Self-directed learning is defined as a process in which learners take responsibility in understanding their learning needs, establishing their learning goals, and implementing learning strategies and evaluation (Kebritchi,, 2017). In this case, the intake of participants who attended training was elected by their interest. Only those who are interested in the topic will come. This is in line with the assumption in adult learning identified by Knowles (1984), that adults are more ready to learn because adult learners are more aware of the importance of development and self-improvement. They are more willing to learn and perceive learning as a means to elevate their social status and perform their social roles (Bahgat, Elsafty, Shaarawy, & Said 2018). So, when I made the poster announcement of my online learning with the clear topic and what will be discussed during the training, teachers and participants who came to the training were selected by themselves. Only they were interested would come.

Assumption in adult learning identified by Knowles (1984) also applied in the second dimension of readiness, motivation to learn. Motivation here refers to the “need to do something out of curiosity and enjoyment” (Kebritchi,, 2017). As a person becomes more mature, his/her motivation to learn becomes more intrinsic (Bahgat,, 2018). I asked this in the pre-survey of the training, “what makes you interested to register for this training?”. Mostly they are teachers or trainers who are closely related and need to learn about delivering lessons/ training through online settings, especially in this corona phase.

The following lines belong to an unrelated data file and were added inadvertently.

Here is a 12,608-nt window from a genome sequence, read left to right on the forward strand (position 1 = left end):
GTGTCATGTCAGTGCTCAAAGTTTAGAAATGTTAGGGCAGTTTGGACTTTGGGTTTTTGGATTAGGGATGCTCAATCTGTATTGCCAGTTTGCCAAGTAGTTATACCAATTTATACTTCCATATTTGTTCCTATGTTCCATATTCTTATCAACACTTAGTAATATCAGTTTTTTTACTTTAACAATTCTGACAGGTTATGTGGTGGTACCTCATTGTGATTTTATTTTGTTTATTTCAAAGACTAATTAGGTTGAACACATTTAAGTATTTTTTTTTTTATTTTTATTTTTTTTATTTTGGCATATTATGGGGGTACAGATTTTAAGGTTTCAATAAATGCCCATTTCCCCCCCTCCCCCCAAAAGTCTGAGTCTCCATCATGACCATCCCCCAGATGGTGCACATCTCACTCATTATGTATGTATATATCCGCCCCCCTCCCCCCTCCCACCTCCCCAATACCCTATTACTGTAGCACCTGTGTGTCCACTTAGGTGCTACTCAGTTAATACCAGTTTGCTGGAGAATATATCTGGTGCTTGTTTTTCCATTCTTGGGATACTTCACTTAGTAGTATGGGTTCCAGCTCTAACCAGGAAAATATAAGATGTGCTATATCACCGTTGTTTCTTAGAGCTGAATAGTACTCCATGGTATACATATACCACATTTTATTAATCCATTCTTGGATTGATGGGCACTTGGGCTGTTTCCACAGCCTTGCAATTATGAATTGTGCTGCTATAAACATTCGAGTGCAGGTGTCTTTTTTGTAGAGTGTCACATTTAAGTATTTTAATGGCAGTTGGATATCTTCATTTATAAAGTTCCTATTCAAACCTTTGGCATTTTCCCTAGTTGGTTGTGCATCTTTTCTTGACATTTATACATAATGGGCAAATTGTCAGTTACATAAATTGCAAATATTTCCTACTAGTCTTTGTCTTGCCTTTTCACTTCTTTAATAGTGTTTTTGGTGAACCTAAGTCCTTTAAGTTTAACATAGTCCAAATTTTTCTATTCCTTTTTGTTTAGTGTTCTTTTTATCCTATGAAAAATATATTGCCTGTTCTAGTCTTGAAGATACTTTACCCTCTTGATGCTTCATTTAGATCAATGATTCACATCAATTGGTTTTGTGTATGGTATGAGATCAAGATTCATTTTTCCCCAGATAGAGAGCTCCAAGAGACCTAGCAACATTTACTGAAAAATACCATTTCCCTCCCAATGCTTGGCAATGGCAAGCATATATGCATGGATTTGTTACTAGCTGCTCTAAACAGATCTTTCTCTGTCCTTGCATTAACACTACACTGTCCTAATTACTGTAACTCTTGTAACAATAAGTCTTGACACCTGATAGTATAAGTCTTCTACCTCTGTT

The third and the fourth dimensions of readiness in online learning, computer and internet self-efficacy and online communication self-efficacy, are the things facilitators could do something to raise learners’ readiness. Computer and Internet self-efficacy refers to learners’ perceptions about their skills to use computers and the Internet to accomplish a task whilst online communication self-efficacy refers to learners’ perceptions about their abilities to communicate in online settings (Kebritchi,, 2017). Learners with higher communication self-efficacy as well as computer and internet self-efficacy perform better in online courses (McVay, 2000; Roper, 2007; Tsai & Tsai, 2003). In my facilitation, I made a learning contract which included points about computer and internet issues to raise the readiness of the participants so their computer and internet self-efficacy during the training would increase. For example, in the learning contract that participants should fill one day before in the google form, I asked multiple-choice questions regarding technical preparation such as: